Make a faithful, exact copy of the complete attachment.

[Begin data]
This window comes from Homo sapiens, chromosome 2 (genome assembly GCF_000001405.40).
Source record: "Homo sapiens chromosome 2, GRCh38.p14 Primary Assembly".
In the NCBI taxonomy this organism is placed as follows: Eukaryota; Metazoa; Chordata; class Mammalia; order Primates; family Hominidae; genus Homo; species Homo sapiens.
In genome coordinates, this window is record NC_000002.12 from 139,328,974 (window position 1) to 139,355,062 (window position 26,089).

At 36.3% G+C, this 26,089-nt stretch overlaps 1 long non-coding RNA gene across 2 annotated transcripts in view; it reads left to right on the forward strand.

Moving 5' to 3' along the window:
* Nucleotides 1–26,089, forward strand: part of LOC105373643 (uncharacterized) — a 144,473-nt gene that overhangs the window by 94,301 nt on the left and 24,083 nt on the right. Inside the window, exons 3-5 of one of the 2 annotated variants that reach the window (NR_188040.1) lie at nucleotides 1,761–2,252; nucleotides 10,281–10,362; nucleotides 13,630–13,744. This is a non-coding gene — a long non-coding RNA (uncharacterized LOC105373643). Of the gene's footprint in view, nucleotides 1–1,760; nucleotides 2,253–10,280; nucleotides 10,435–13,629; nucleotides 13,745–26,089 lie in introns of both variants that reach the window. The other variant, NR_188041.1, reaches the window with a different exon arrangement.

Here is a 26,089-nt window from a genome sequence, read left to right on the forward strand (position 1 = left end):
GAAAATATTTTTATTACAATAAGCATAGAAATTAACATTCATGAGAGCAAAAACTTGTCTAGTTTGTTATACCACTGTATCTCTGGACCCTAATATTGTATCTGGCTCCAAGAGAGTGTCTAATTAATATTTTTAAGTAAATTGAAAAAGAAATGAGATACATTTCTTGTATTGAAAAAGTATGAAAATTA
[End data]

This window comes from Homo sapiens, chromosome 2 (genome assembly GCF_000001405.40).
Source record: "Homo sapiens chromosome 2, GRCh38.p14 Primary Assembly".
In the NCBI taxonomy this organism is placed as follows: Eukaryota; Metazoa; Chordata; class Mammalia; order Primates; family Hominidae; genus Homo; species Homo sapiens.
In genome coordinates, this window is record NC_000002.12 from 139,328,974 (window position 1) to 139,355,062 (window position 26,089).

At 36.3% G+C, this 26,089-nt stretch overlaps 1 long non-coding RNA gene across 2 annotated transcripts in view; it reads left to right on the forward strand.

Moving 5' to 3' along the window:
* Nucleotides 1–26,089, forward strand: part of LOC105373643 (uncharacterized) — a 144,473-nt gene that overhangs the window by 94,301 nt on the left and 24,083 nt on the right. Inside the window, exons 3-5 of one of the 2 annotated variants that reach the window (NR_188040.1) lie at nucleotides 1,761–2,252; nucleotides 10,281–10,362; nucleotides 13,630–13,744. This is a non-coding gene — a long non-coding RNA (uncharacterized LOC105373643). Of the gene's footprint in view, nucleotides 1–1,760; nucleotides 2,253–10,280; nucleotides 10,435–13,629; nucleotides 13,745–26,089 lie in introns of both variants that reach the window. The other variant, NR_188041.1, reaches the window with a different exon arrangement.

Here is a 26,089-nt window from a genome sequence, read left to right on the forward strand (position 1 = left end):
GAAAATATTTTTATTACAATAAGCATAGAAATTAACATTCATGAGAGCAAAAACTTGTCTAGTTTGTTATACCACTGTATCTCTGGACCCTAATATTGTATCTGGCTCCAAGAGAGTGTCTAATTAATATTTTTAAGTAAATTGAAAAAGAAATGAGATACATTTCTTGTATTGAAAAAGTATGAAAATTA